Migration: Sea levels are projected to rise up to 2m above current levels within 80 years, threatening the 570 million people who live within 5m of sea level. The resulting migration and displacement would have profound effects on livelihoods, access, and mental health.
Inequity seeds inequity
Colonialism and inequitable policies have resulted in disproportionate health harms for low-income countries. Though it is the high-HDI countries have contributed the most to climate change, when analyses are stratified by HDI (a UN-defined index that captures life expectancy, education, and standard of living), lower HDI is correlated with higher morbidity and mortality almost across the board. For example, people living below the poverty line, outdoor workers, incarcerated people, people of color, and historically redlined communities are disproportionately exposed to heat. This is due to factors like the urban heat island effect, unsheltered working conditions, and lack of air conditioning access. Climate change therefore exacerbates existing inequalities.
Money talks, but who is listening?
As demonstrated by the report, the health-related costs of continued fossil fuel combustion are enormous. For example, the 2018 California wildfires were responsible for an estimated $32 billion in health costs (and by the way, half of those health costs were for people residing outside of California, reinforcing the fact that we are all in this sinking boat together). However, budget calculations for climate action rarely include these indirect health costs. Perhaps this is why 65 out of 84 countries reviewed for the report were still using public funds to subsidize fossil fuels.
The buzzwords of the climate community: mitigation and adaptation
The Earth’s surface has already warmed 1.1 degrees Celsius relative to preindustrial levels. To prevent catastrophic, irreversible levels of global warming and meet the goals set by the Paris Agreement, we will need to cut greenhouse gas emissions by half by mid-century. Including health costs and climate action co-benefits in cost-benefit calculations, pushing for divestment from fossil fuels, especially in the healthcare sector, and raising the alarm among healthcare professionals are critical for reaching that increasingly elusive benchmark.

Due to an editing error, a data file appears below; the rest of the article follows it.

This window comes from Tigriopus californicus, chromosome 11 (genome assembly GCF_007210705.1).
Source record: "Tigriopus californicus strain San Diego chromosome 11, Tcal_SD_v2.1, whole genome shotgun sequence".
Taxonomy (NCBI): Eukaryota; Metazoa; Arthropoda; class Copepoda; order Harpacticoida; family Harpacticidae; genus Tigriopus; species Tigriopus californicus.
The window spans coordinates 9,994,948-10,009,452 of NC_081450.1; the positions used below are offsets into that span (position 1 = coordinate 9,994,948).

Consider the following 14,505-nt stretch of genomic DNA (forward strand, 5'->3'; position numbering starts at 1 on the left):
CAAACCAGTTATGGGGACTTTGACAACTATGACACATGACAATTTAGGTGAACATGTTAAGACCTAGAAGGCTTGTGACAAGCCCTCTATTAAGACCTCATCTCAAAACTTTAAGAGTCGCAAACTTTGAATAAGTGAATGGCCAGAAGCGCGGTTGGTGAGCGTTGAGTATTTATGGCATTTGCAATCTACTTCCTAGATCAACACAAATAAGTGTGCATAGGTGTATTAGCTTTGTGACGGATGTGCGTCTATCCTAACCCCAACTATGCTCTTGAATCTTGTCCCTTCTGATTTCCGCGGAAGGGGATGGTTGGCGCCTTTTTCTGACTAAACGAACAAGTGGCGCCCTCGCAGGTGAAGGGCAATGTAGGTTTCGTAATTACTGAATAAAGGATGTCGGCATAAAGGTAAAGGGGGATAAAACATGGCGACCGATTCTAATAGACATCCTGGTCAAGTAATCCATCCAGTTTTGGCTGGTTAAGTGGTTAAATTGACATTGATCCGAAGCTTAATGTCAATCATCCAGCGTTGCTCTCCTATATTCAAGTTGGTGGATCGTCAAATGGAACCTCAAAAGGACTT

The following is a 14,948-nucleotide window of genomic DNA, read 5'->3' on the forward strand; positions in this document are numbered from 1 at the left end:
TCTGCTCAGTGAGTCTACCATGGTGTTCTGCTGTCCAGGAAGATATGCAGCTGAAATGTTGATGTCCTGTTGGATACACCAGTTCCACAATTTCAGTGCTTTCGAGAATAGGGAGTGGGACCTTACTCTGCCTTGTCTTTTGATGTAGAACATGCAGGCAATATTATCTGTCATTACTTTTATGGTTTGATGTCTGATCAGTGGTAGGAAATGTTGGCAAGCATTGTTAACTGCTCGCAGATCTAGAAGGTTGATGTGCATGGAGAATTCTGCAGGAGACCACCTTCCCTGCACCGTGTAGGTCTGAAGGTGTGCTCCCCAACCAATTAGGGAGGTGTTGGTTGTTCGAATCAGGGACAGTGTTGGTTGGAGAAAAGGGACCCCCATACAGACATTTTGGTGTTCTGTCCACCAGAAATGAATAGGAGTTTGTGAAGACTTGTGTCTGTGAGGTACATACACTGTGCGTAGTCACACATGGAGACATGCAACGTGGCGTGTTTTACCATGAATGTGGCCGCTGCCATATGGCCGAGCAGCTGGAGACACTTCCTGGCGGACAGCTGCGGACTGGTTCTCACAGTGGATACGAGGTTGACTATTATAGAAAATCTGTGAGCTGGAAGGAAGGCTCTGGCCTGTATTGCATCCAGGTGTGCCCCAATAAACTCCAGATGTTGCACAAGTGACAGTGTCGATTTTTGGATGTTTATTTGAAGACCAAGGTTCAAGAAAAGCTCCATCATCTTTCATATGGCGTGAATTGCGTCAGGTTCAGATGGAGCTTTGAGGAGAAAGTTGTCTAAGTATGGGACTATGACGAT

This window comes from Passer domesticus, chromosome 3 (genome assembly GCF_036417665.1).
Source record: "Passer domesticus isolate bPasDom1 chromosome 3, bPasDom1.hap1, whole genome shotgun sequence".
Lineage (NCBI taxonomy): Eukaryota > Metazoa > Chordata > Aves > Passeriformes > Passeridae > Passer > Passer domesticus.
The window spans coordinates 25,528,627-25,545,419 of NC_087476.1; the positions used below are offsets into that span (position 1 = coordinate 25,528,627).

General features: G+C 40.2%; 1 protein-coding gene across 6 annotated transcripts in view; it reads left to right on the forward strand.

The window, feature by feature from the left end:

Regardless of the steps we take today, health systems and human health are vulnerable to the threats posed by climate change. However, only 52% of the 91 countries assessed have national health and climate change plans in place. Partially, this is due to a climate-health financing gap, a lack of investment in building resilient health systems. The COVID-19 pandemic has illustrated how lack of planning and lack of funding can conspire to lead to wholly unprepared health systems when disaster strikes; with increasing climate disasters, it is important that access to essential services are not impaired. Building evidence-based, global coalitions like the Lancet Countdown Report team is one step in the right direction.
10/29/21: COP26: Climate Solutions for a Healthy Future
COP26: Climate Solutions for a Healthy Future
Donald De Alwis and William O’Connor, University of Maryland School of Medicine
October 29, 2021
Last month, an open letter calling for climate action as a prescription for good health received signatures from organizations representing over 45 million health professionals worldwide. The letter comes at the heels of an editorial published in over 200 medical journals internationally, calling for swift and just climate action as a public health imperative. The writing is on the wall - climate solutions are health solutions. As medical students, we need bold action at COP26 because the health of our future patients, and that of our own families and communities, hangs in the balance.
In Baltimore, where we live and study medicine, the impacts of climate change on health are inescapable. Heat waves, air pollution, and flooding exacerbate chronic health conditions and disproportionately impact patients in historically redlined (i.e., hotter, more polluted, and more flood-prone) neighborhoods in the city. The emotional and financial stress of experiencing repeated extreme weather events (say, a basement flooded by municipal sewage every year after heavy rainfall) can have lasting mental health implications for communities and families.